US ETF employees earn 60% more than European counterparts
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Employees of exchange traded fund providers in Europe are paid significantly less than their US peers, according to a global ETF salary survey.
The average basic salary of someone working at an ETF issuer in the US is $211,000, already almost 50 per cent more than their Europe-based counterparts who, on average, take home the equivalent of $141,000, according to Blackwater Search, a specialist ETF executive search and advisory firm.
Once bonuses are added in, the pay gap widens further between the two markets, according to the research.
The average total pay package in the US is $392,000, more than 60 per cent higher than the $242,000 average annual payout for staff members at European ETF issuers.
The gap widens still further for those at the head of ETF issuers in Europe whose average overall pay packages in Europe of $873,000 are less than half the average of $2m business heads take home in the US. Average total pay for a business head at an ETF issuer in Asia lags behind at $600,000.
“A lot of ETF providers are US based, so more senior management tend to be based there, which can skew the figures,” said Michael O'Riordan, founding partner at Blackwater Search.
Globally, authorised participants or market makers offer some of the most lucrative roles in the ETF industry.
On average, staff at these companies, which provide much of the liquidity in the ETF market, earn $860,000 in Asia, compared with $461,000 for those based in the US and $236,000 for those in Europe.
Mr O'Riordan says he is surprised by how much authorised participants and market makers earn, although the likely explanation is that most are former investment banking traders, who are accustomed to demanding high pay.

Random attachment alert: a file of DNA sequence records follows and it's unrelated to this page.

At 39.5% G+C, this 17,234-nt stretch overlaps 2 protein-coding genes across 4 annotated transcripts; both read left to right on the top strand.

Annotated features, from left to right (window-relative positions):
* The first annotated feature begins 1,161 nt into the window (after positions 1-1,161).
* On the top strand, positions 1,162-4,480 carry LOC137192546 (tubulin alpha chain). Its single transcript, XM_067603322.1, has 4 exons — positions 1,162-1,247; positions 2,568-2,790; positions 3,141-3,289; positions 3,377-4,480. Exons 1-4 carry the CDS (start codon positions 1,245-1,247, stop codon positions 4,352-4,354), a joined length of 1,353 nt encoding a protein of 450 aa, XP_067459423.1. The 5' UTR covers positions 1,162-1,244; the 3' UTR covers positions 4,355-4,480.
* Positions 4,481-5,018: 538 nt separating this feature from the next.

The coronavirus crisis has highlighted the critical role that market makers play in the ETF industry by continuing to buy and sell ETFs in the secondary market despite stressed conditions.
When market volatility was at its peak in March, fixed income ETFs continued to trade while many of the underlying bonds did not.
However, the crisis may still have a downward pressure on salaries in the ETF industry as a result of the shift to remote working, said Mr O'Riordan.
“As more people work remotely and firms look to hire people from outside the main cities then firms will try to reduce compensation,” he said.
“A firm is not going to continue to pay a London salary” if that happens, he added.
“All firms” are looking at this right now, said Mr O’Riordan, who added he expected that pay packages would start to get smaller across the industry.
The salary data are based on a survey of more than 2,000 professionals working in the global ETF industry.
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